One of the area’s best know advocates for treatment of drug addiction, Lisa Roberts, RN, of the Portsmouth Health Department is calling the move by the president to fund that treatment a step in the right direction because much of it is aimed at rural America.
President Obama has proposed $1.1 billion in new funding to help every American with an opioid use disorder who wants treatment get the help they need.
On Tuesday the President joined individuals in recovery, family members, medical professionals, law enforcement officials and other leaders at the National Rx Drug Abuse and Heroin Summit in Atlanta, Georgia. The annual summit is organized by Operation UNITE, which was launched by Congressman Hal Rogers (R-KY). As part of Tuesday’s event, the president is announcing additional public and private sector actions to escalate the fight against the prescription opioid abuse and heroin epidemic, which is claiming the lives of tens of thousands of Americans each year.
U.S. Department of Agriculture Secretary Tom Vilsack gave the opening keynote address to approximately 1,900 of the nation’s top researchers, law enforcement, advocates and policy-makers, which began today for the 2016 National Rx Drug Abuse & Heroin Summit.
“The opioid epidemic is a fast-growing problem all across America, and we know that rural communities are facing an even higher burden than those in urban areas,” Vilsack said. “We’ve identified ways to use existing resources to help rural towns and organizations address this challenge head-on and potentially save lives, and I look forward to meeting with community leaders to better understand how we can further support their efforts to create healthier, safer futures for families and individuals who may be struggling.”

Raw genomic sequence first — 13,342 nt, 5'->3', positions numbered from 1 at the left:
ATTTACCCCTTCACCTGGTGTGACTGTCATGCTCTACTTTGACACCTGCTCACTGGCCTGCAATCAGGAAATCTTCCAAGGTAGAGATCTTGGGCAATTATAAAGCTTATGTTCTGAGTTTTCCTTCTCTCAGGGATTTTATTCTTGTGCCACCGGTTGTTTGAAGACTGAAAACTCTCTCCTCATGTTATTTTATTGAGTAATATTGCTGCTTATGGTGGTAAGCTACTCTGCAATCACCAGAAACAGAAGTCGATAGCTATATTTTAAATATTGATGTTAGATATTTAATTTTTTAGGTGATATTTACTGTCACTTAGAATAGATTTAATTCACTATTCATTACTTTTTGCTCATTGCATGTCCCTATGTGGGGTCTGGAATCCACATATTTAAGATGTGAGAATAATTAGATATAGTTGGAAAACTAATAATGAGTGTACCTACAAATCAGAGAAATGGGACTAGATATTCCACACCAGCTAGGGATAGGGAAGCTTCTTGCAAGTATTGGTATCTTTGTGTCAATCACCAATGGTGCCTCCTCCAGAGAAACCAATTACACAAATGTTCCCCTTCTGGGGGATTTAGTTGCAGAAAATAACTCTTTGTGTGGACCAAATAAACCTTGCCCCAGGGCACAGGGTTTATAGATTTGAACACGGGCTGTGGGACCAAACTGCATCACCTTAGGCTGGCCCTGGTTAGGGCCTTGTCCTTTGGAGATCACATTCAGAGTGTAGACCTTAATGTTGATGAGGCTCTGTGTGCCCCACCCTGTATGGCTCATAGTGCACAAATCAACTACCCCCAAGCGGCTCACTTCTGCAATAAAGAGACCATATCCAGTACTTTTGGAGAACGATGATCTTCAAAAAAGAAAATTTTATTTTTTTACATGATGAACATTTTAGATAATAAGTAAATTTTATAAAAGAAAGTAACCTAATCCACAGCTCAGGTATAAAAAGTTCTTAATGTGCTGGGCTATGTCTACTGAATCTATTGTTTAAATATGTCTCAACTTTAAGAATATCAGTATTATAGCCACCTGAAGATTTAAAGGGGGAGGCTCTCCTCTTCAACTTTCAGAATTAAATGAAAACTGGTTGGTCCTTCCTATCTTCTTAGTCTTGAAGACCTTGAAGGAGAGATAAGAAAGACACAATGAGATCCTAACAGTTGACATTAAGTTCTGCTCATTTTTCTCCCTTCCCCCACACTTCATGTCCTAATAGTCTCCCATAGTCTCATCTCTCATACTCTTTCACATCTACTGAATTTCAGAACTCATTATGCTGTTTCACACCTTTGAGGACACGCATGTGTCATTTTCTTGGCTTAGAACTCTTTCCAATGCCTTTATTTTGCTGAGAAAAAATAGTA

Vilsack has been appointed to lead a new interagency effort focused on addressing rural America’s struggles with heroin and opioid abuse. He is tasked with developing bipartisan policy reforms to reduce suicide rates, improve the physical and mental health of all Americans, and reduce financial stress.
“Rural America, and Appalachia in particular, have been dealing with this opioid epidemic now for nearly two decades,” Lisa Roberts, RN, of the Portsmouth Health Department, told the Daily Times in an exclusive interview Tuesday. “Poverty and isolation plays a large role in the poor mental health and addiction rates seen in rural Appalachia. I’m glad to see an increased focus on these rural communities-which tend to be poor in the resources necessary to fight this public health crisis. Typically you see Metropolitan areas getting the most attention so any time rural areas are getting targeted for additional attention it’s a good thing. We look forward to working with Secretary Tom Vilsack on this issue. I’m going out to D.C. in a few weeks for a first-ever Roundtable about this very thing. It’s being put together by the Office of National Drug Control Policy. So I am very happy to see this problem starting to be prioritized”.
On Monday, the Department of Agriculture announced that its $1.4 million Rural Health and Safety Education Grant Program to enhance the quality of life in rural areas through health and safety education projects has been expanded to include a focus on addressing the critical challenges related to substance use disorders in rural communities across the country.